Does any sentient human being believe that if the Democrats had the Senate majority in the final year of a conservative president’s second term — and Justice Ginsburg’s seat came open — they would approve any nominee from that president?
Further, does any sentient human being believe that the Democrats’ behavior in 1987–88 — when they engaged in shameful character assassination against Robert Bork before finally confirming Anthony Kennedy — represented Democratic cooperation with President Reagan?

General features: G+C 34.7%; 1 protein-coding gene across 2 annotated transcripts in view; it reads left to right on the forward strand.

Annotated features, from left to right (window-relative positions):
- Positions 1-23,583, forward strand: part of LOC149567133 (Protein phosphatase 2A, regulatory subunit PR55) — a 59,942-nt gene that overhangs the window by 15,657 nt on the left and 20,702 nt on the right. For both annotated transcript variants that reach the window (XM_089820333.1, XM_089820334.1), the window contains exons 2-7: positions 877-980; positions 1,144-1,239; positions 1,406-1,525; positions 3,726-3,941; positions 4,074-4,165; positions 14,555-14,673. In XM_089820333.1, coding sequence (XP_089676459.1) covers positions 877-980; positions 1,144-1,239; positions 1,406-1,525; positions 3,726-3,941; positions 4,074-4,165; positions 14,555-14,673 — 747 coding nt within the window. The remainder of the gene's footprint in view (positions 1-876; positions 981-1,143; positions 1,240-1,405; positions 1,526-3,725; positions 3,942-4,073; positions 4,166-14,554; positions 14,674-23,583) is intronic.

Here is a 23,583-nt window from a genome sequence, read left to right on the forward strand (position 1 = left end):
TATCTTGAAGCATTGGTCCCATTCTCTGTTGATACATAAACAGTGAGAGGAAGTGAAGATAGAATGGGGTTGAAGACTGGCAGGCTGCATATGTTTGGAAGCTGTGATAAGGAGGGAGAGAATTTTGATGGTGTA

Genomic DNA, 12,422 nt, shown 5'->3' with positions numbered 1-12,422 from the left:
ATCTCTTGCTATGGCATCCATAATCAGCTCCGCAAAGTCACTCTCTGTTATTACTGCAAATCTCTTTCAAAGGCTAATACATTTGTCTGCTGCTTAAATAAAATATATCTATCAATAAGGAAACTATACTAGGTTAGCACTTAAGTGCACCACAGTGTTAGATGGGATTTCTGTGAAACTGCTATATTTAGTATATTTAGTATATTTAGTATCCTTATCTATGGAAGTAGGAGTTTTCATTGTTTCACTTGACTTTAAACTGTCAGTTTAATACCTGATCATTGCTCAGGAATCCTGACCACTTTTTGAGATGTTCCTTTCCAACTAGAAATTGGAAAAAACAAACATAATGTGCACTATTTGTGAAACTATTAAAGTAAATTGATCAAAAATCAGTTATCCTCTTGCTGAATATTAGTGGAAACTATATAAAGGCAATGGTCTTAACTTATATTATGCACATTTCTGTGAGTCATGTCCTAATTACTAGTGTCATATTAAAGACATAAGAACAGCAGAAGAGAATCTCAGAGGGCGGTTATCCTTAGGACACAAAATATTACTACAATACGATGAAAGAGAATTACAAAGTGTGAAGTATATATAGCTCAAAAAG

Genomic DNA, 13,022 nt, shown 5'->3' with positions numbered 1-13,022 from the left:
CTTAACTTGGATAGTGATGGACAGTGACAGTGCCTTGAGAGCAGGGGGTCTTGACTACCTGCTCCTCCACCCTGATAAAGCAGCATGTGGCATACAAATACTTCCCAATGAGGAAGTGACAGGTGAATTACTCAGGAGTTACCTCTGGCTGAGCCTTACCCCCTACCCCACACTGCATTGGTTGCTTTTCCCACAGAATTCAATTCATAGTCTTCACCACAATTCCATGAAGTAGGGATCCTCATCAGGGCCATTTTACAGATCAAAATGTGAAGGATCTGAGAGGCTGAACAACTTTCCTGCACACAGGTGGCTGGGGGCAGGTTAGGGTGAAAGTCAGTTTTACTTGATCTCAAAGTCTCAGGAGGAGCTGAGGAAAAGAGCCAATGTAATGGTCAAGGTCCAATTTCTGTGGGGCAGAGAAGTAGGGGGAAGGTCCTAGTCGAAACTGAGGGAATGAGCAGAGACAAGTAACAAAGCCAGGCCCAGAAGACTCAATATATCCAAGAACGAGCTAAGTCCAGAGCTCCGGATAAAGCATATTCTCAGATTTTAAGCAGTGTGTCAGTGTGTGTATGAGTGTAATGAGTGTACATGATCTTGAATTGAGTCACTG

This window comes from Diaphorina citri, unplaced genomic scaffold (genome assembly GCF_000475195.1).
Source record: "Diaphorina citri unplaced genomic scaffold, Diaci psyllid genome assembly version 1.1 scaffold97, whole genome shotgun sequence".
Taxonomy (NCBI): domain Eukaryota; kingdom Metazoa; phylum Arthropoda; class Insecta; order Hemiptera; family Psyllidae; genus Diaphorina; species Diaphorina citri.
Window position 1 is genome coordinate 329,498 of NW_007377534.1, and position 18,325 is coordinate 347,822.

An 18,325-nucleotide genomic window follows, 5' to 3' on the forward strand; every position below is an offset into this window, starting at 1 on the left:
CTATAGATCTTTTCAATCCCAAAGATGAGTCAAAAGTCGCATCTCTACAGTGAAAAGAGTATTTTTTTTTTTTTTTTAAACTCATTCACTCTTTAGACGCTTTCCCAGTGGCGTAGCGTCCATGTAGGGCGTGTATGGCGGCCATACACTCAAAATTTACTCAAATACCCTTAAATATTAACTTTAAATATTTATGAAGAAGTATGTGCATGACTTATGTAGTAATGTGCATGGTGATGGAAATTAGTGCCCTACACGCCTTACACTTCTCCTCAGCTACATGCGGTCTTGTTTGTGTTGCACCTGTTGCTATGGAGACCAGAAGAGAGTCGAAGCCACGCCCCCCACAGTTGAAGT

Despite the fact that Democrats would undoubtedly stand firm against a conservative president — and despite the fact that the confirmation of Kennedy rather than Bork represented one of the most consequential triumphs of Senate obstructionism in our lifetimes — expect Democrats and their activist allies to keep hammering home the notion that the Democrats would be totally fair and reasonable if the tables were turned. The public is largely indifferent to political history, and the Democrats know the media won’t call them out on their own record. Plus, if past performance is any predictor of future results, there’s always a chance that Republicans in the Senate will panic. The GOP has collapsed on the fainting couch before. It may fall there again.